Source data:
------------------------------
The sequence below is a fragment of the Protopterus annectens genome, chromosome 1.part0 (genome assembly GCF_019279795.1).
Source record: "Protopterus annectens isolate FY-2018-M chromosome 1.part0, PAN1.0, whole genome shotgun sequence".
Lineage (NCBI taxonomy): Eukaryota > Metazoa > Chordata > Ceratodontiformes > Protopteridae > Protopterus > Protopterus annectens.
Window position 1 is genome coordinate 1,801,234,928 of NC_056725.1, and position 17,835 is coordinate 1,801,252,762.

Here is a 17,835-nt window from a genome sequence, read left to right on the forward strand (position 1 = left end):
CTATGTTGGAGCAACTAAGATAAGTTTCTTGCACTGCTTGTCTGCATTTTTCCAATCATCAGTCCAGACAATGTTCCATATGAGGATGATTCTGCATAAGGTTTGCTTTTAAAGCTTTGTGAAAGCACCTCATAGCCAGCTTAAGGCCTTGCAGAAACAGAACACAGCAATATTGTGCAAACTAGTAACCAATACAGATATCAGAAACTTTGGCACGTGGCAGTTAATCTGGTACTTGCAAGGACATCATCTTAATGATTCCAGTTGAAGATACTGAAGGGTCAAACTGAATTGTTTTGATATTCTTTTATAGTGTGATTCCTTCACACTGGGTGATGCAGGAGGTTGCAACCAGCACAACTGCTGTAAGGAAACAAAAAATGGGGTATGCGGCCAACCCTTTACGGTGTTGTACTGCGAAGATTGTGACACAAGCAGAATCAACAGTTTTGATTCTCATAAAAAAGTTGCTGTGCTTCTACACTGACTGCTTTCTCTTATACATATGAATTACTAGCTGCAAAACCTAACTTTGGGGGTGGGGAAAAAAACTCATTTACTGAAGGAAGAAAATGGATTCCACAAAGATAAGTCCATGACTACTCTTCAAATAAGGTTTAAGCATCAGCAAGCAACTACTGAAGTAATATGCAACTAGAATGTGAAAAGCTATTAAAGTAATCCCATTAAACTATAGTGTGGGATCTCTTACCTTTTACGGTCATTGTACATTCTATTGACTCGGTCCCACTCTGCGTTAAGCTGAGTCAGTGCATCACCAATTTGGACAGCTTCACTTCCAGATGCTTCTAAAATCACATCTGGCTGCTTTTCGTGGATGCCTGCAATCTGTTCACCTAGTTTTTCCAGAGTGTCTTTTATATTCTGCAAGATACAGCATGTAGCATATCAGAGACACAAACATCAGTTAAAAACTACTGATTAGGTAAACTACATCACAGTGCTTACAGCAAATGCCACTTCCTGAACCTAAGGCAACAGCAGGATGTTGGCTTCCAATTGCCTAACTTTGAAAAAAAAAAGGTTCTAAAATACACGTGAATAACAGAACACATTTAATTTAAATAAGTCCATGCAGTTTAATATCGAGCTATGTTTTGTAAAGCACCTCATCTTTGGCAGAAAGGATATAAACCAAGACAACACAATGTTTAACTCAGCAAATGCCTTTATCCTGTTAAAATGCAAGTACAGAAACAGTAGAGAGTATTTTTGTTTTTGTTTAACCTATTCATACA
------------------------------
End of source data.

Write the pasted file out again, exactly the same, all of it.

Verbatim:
The sequence below is a fragment of the Protopterus annectens genome, chromosome 1.part0 (genome assembly GCF_019279795.1).
Source record: "Protopterus annectens isolate FY-2018-M chromosome 1.part0, PAN1.0, whole genome shotgun sequence".
Lineage (NCBI taxonomy): Eukaryota > Metazoa > Chordata > Ceratodontiformes > Protopteridae > Protopterus > Protopterus annectens.
Window position 1 is genome coordinate 1,801,234,928 of NC_056725.1, and position 17,835 is coordinate 1,801,252,762.

Here is a 17,835-nt window from a genome sequence, read left to right on the forward strand (position 1 = left end):
CTATGTTGGAGCAACTAAGATAAGTTTCTTGCACTGCTTGTCTGCATTTTTCCAATCATCAGTCCAGACAATGTTCCATATGAGGATGATTCTGCATAAGGTTTGCTTTTAAAGCTTTGTGAAAGCACCTCATAGCCAGCTTAAGGCCTTGCAGAAACAGAACACAGCAATATTGTGCAAACTAGTAACCAATACAGATATCAGAAACTTTGGCACGTGGCAGTTAATCTGGTACTTGCAAGGACATCATCTTAATGATTCCAGTTGAAGATACTGAAGGGTCAAACTGAATTGTTTTGATATTCTTTTATAGTGTGATTCCTTCACACTGGGTGATGCAGGAGGTTGCAACCAGCACAACTGCTGTAAGGAAACAAAAAATGGGGTATGCGGCCAACCCTTTACGGTGTTGTACTGCGAAGATTGTGACACAAGCAGAATCAACAGTTTTGATTCTCATAAAAAAGTTGCTGTGCTTCTACACTGACTGCTTTCTCTTATACATATGAATTACTAGCTGCAAAACCTAACTTTGGGGGTGGGGAAAAAAACTCATTTACTGAAGGAAGAAAATGGATTCCACAAAGATAAGTCCATGACTACTCTTCAAATAAGGTTTAAGCATCAGCAAGCAACTACTGAAGTAATATGCAACTAGAATGTGAAAAGCTATTAAAGTAATCCCATTAAACTATAGTGTGGGATCTCTTACCTTTTACGGTCATTGTACATTCTATTGACTCGGTCCCACTCTGCGTTAAGCTGAGTCAGTGCATCACCAATTTGGACAGCTTCACTTCCAGATGCTTCTAAAATCACATCTGGCTGCTTTTCGTGGATGCCTGCAATCTGTTCACCTAGTTTTTCCAGAGTGTCTTTTATATTCTGCAAGATACAGCATGTAGCATATCAGAGACACAAACATCAGTTAAAAACTACTGATTAGGTAAACTACATCACAGTGCTTACAGCAAATGCCACTTCCTGAACCTAAGGCAACAGCAGGATGTTGGCTTCCAATTGCCTAACTTTGAAAAAAAAAAGGTTCTAAAATACACGTGAATAACAGAACACATTTAATTTAAATAAGTCCATGCAGTTTAATATCGAGCTATGTTTTGTAAAGCACCTCATCTTTGGCAGAAAGGATATAAACCAAGACAACACAATGTTTAACTCAGCAAATGCCTTTATCCTGTTAAAATGCAAGTACAGAAACAGTAGAGAGTATTTTTGTTTTTGTTTAACCTATTCATACA